Shakir Ali would not direct or dictate you. He allowed you to do what you wanted to do. And maybe, if he liked a thing he would make a comment. Sometimes ifhe didn’t like a thing he would just ignore it, and ifhe stayed behind
and looked at your work, that was a compliment.
Influence of Shakir Ali’s works on his art
I was very much influenced by his work during my college days. After getting my degree from NCA, I wanted to go back to Karachi. He said that I should continue working here. In those days NCA was also looking for new teachers. So many of us from the first successful batch got jobs in different fields like design, ceramics and architecture; I was in fine arts.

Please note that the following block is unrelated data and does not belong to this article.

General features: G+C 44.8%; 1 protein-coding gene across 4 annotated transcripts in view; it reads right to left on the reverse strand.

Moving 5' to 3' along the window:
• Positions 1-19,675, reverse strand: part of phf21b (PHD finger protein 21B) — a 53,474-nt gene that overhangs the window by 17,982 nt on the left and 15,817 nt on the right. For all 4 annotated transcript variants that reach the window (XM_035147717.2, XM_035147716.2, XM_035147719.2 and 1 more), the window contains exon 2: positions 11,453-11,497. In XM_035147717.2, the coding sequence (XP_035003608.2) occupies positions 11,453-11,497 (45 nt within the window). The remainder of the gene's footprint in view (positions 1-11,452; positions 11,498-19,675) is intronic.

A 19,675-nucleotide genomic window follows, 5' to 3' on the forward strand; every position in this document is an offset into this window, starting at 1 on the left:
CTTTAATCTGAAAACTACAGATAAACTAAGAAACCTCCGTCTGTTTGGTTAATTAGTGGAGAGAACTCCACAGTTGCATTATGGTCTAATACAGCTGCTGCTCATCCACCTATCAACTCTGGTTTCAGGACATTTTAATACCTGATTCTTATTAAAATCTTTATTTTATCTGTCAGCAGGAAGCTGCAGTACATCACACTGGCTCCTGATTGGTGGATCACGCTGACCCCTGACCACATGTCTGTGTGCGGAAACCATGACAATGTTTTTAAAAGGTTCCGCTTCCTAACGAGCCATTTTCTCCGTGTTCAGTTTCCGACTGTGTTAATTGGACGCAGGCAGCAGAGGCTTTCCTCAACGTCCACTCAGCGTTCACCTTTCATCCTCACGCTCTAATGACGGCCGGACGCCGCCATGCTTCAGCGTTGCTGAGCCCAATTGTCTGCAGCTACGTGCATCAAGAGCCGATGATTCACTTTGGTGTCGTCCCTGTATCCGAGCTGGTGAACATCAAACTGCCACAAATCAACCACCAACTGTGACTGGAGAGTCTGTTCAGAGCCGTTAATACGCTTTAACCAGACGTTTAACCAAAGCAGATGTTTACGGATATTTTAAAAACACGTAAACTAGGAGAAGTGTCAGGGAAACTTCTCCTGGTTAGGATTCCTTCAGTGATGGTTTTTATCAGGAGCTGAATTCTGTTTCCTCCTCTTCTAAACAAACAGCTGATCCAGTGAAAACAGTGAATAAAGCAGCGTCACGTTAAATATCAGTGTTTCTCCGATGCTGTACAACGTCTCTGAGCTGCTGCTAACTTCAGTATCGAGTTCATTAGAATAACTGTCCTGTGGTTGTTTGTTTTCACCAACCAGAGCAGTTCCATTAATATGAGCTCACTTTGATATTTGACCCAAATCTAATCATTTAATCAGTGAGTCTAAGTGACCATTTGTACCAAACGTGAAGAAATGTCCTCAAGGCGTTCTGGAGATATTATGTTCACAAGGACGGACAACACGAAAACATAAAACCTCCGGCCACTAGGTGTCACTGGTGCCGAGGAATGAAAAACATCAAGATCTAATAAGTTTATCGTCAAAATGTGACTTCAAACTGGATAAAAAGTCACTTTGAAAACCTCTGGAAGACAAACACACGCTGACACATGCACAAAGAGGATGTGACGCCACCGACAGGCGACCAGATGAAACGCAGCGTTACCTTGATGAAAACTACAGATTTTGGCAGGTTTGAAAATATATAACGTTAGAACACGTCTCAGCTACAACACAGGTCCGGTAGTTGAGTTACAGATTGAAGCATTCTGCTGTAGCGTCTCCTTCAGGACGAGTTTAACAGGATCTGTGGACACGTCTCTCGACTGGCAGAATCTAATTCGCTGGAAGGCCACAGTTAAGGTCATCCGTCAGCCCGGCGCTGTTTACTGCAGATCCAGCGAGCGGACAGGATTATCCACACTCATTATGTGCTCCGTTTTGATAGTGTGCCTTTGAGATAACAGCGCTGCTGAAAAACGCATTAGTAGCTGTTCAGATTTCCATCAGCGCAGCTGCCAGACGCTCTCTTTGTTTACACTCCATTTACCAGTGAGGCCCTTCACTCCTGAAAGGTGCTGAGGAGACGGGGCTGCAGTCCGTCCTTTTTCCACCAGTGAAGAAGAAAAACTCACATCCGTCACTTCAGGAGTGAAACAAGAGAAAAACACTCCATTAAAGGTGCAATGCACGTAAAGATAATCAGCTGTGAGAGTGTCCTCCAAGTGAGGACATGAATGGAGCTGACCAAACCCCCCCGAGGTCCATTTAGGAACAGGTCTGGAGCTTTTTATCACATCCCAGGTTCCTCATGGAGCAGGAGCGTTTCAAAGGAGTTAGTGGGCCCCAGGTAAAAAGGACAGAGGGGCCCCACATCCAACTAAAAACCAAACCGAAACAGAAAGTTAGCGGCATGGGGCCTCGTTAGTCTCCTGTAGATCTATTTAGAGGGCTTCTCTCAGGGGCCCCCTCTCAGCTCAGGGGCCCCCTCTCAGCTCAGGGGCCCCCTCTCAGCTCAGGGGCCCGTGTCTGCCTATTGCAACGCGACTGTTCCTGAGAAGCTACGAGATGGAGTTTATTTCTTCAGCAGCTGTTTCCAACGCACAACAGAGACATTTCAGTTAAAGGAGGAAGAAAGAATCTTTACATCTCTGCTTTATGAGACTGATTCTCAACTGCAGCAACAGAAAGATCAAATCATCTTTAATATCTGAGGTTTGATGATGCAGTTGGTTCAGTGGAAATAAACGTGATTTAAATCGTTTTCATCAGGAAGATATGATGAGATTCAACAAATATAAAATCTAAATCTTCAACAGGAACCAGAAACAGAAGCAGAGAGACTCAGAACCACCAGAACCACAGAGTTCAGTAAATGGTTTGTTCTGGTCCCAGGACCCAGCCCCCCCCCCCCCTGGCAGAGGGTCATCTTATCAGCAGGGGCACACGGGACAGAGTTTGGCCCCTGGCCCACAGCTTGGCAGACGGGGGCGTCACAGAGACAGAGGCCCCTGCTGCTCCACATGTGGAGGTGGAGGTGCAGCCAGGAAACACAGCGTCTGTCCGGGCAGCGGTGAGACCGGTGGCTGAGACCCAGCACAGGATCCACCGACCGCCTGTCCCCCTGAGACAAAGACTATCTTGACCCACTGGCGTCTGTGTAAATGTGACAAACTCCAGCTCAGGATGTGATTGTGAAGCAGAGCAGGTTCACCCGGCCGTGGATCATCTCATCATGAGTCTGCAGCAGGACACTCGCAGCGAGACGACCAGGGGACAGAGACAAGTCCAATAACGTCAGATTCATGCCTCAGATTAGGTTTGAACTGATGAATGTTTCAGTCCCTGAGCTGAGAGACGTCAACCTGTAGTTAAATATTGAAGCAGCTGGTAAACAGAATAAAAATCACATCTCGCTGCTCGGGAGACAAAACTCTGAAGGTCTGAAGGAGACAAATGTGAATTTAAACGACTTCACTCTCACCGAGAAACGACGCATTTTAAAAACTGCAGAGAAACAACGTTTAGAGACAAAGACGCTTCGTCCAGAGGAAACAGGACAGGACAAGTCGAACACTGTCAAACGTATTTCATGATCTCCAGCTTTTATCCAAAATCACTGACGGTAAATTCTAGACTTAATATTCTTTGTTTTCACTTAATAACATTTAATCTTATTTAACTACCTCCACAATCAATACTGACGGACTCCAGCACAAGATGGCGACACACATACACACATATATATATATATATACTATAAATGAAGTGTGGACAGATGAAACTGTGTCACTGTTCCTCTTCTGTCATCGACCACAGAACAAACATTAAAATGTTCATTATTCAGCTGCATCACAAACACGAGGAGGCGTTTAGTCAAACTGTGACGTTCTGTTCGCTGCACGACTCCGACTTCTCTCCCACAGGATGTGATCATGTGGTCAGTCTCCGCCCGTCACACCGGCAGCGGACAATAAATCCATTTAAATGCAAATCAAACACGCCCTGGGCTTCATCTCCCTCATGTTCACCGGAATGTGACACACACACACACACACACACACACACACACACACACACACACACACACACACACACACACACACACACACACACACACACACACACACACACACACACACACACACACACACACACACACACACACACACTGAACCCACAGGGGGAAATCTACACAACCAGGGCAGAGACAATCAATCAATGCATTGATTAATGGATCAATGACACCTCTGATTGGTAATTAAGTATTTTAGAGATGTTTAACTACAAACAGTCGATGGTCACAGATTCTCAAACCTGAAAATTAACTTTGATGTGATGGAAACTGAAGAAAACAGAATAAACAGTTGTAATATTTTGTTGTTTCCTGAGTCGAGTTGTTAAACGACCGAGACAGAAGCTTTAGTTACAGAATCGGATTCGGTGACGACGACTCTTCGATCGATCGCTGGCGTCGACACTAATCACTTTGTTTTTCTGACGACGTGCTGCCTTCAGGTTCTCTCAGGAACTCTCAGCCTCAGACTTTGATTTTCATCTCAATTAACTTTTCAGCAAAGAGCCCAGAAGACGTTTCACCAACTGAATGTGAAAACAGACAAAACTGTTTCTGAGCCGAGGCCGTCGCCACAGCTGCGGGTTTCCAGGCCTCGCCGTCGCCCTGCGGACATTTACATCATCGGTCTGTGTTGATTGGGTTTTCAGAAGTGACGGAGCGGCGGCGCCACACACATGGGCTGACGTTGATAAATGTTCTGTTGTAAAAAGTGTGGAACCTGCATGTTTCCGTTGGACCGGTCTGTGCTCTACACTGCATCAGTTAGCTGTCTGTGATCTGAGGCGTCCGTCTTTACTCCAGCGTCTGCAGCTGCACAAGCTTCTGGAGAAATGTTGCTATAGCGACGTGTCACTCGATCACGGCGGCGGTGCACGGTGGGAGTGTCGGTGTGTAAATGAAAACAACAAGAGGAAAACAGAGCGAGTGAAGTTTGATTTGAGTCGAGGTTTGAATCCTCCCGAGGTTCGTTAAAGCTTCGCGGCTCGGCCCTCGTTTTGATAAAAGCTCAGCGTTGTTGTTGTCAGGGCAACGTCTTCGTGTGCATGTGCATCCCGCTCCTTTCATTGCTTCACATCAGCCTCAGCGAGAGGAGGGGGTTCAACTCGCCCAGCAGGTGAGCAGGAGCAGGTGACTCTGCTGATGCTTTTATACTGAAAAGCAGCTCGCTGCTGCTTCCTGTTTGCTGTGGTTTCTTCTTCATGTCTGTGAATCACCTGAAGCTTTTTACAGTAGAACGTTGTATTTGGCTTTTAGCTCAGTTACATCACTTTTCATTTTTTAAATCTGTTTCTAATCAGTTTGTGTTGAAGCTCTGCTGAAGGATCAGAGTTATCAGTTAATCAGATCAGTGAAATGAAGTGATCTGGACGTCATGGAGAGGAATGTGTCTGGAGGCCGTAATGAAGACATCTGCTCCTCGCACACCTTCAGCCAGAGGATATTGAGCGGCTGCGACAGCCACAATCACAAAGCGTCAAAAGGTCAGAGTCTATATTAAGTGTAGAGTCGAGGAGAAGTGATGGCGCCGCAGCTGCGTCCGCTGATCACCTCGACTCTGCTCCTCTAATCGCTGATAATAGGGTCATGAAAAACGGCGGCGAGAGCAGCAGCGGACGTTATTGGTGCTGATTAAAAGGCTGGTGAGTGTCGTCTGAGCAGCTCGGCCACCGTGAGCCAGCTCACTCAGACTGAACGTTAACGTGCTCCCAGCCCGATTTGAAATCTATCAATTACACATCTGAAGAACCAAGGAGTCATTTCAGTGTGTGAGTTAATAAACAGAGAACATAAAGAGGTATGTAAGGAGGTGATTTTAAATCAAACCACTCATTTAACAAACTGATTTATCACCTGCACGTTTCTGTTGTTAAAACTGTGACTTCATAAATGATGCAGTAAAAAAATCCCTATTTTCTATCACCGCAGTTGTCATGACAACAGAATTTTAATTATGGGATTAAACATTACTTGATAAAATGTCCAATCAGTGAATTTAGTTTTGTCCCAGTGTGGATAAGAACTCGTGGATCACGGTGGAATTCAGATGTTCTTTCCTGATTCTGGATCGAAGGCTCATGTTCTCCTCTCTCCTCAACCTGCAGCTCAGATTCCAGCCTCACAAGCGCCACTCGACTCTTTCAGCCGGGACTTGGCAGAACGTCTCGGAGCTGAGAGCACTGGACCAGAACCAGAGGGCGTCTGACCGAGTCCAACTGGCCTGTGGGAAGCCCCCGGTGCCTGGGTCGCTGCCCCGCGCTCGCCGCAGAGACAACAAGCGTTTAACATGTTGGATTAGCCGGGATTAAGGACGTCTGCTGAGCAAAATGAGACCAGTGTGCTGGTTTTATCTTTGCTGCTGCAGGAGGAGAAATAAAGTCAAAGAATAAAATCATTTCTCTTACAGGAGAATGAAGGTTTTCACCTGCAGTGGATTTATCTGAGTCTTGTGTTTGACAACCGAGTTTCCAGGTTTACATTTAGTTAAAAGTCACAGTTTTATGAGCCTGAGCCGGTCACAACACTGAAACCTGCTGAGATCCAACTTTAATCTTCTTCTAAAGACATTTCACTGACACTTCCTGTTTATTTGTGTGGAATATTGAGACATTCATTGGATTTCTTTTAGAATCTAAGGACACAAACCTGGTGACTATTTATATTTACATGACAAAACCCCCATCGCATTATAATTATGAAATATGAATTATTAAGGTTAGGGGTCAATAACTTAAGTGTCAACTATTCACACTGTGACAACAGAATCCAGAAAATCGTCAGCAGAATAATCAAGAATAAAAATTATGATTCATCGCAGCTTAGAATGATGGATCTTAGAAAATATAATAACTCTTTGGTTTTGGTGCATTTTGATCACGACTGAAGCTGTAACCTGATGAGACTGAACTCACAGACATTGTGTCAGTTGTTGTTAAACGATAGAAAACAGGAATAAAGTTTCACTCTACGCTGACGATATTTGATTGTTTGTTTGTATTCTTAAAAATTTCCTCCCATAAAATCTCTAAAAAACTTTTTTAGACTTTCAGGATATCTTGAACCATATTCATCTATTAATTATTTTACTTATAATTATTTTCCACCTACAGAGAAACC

I was living at Shakir Ali’s house, which he got as a Principal. It was a great experience for me, because we shared the studio in a sense that when he was not working, I was working there. lt was a wonderful time. I was with him when he learnt driving and bought a car. Then he got married. Those were days full of findings. Findings in the sense that exploring things, meeting people, having a get together, organizing exhibitions and things like that, I think Shakir Ali was a very reserved person. But he also liked being with people and his students; this way he’d overcome his loneliness. We could all sit around him and talk about aspects of Greek art, something on Gothic art and many other related things. Then he would also come out with his own views on art, it was a wonderful time. He would raise some problem and see our response. Then we would all talk about it.